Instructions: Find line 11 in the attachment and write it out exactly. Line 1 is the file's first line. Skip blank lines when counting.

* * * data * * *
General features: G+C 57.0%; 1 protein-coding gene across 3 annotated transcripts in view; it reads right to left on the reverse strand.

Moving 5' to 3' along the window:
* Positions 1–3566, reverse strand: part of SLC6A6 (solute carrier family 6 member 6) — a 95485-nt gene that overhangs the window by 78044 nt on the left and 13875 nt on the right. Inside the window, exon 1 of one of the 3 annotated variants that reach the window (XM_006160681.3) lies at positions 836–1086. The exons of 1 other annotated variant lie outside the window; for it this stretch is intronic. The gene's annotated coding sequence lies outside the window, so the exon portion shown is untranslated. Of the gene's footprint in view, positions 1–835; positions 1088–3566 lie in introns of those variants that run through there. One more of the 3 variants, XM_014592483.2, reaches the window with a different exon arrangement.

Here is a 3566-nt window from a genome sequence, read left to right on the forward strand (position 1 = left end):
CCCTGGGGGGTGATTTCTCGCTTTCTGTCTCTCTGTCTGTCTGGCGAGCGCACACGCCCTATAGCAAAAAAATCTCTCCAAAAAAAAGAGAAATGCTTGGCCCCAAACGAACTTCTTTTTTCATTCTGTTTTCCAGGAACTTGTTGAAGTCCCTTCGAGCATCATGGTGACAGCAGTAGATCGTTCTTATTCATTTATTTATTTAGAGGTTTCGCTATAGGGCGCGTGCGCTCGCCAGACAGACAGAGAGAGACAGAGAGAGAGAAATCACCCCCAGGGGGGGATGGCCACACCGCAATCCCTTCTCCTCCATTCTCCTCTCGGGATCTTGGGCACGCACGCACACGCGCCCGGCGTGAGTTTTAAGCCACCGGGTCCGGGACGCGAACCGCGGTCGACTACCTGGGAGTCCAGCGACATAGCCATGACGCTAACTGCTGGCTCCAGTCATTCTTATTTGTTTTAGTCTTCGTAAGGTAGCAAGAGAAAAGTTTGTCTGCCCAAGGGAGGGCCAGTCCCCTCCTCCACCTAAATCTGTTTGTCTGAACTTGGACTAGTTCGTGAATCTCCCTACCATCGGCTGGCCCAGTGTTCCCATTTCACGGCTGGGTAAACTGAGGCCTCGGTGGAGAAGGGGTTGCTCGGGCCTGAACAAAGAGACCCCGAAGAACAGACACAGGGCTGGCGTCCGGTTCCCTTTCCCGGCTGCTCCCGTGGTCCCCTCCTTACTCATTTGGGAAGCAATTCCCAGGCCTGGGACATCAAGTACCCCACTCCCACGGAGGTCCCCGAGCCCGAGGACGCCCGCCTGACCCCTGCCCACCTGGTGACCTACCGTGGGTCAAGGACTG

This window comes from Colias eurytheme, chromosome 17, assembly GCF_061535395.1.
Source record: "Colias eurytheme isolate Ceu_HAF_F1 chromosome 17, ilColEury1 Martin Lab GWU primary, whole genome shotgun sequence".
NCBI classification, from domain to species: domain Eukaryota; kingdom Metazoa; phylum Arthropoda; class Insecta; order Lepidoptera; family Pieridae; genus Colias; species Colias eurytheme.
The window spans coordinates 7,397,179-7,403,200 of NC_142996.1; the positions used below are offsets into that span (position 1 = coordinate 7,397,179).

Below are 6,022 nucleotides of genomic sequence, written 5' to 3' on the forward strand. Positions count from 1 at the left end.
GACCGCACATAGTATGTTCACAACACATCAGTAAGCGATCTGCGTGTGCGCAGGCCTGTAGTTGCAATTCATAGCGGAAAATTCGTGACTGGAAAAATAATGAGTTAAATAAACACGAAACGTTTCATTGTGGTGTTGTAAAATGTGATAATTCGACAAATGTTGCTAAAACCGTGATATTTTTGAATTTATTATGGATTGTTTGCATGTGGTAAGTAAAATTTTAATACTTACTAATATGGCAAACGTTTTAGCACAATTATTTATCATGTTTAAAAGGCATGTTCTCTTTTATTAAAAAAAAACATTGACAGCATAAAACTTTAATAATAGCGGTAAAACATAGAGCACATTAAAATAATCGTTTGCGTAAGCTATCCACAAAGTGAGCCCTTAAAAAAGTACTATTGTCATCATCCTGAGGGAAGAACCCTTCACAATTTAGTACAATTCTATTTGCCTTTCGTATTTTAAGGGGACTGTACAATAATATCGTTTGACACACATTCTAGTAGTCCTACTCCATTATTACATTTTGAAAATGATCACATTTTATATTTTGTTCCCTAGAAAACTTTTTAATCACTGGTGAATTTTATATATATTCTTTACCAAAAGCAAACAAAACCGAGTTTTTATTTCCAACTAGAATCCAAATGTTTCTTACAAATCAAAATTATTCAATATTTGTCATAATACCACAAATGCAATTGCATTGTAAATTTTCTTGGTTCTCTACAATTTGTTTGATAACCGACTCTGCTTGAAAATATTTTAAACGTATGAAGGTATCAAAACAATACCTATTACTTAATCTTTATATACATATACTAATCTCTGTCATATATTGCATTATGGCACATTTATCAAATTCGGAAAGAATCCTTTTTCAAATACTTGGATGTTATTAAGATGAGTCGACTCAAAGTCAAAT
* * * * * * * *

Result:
GACCGCACATAGTATGTTCACAACACATCAGTAAGCGATCTGCGTGTGCGCAGGCCTGTAGTTGCAATTCATAGCGGAAAATTCGTGACTGGAAAAATAATGAGTTAAATAAACACGAAACGTTTCATTGTGGTGTTGTAAAATGTGATAATTCGACAAATGTTGCTAAAACCGTGATATTTTTGAATTTATTATGGATTGTTTGCATGTGGTAAGTAAAATTTTAATACTTACTAATATGGCAAACGTTTTAGCACAATTATTTATCATGTTTAAAAGGCATGTTCTCTTTTATTAAAAAAAAACATTGACAGCATAAAACTTTAATAATAGCGGTAAAACATAGAGCACATTAAAATAATCGTTTGCGTAAGCTATCCACAAAGTGAGCCCTTAAAAAAGTACTATTGTCATCATCCTGAGGGAAGAACCCTTCACAATTTAGTACAATTCTATTTGCCTTTCGTATTTTAAGGGGACTGTACAATAATATCGTTTGACACACATTCTAGTAGTCCTACTCCATTATTACATTTTGAAAATGATCACATTTTATATTTTGTTCCCTAGAAAACTTTTTAATCACTGGTGAATTTTATATATATTCTTTACCAAAAGCAAACAAAACCGAGTTTTTATTTCCAACTAGAATCCAAATGTTTCTTACAAATCAAAATTATTCAATATTTGTCATAATACCACAAATGCAATTGCATTGTAAATTTTCTTGGTTCTCTACAATTTGTTTGATAACCGACTCTGCTTGAAAATATTTTAAACGTATGAAGGTATCAAAACAATACCTATTACTTAATCTTTATATACATATACTAATCTCTGTCATATATTGCATTATGGCACATTTATCAAATTCGGAAAGAATCCTTTTTCAAATACTTGGATGTTATTAAGATGAGTCGACTCAAAGTCAAAT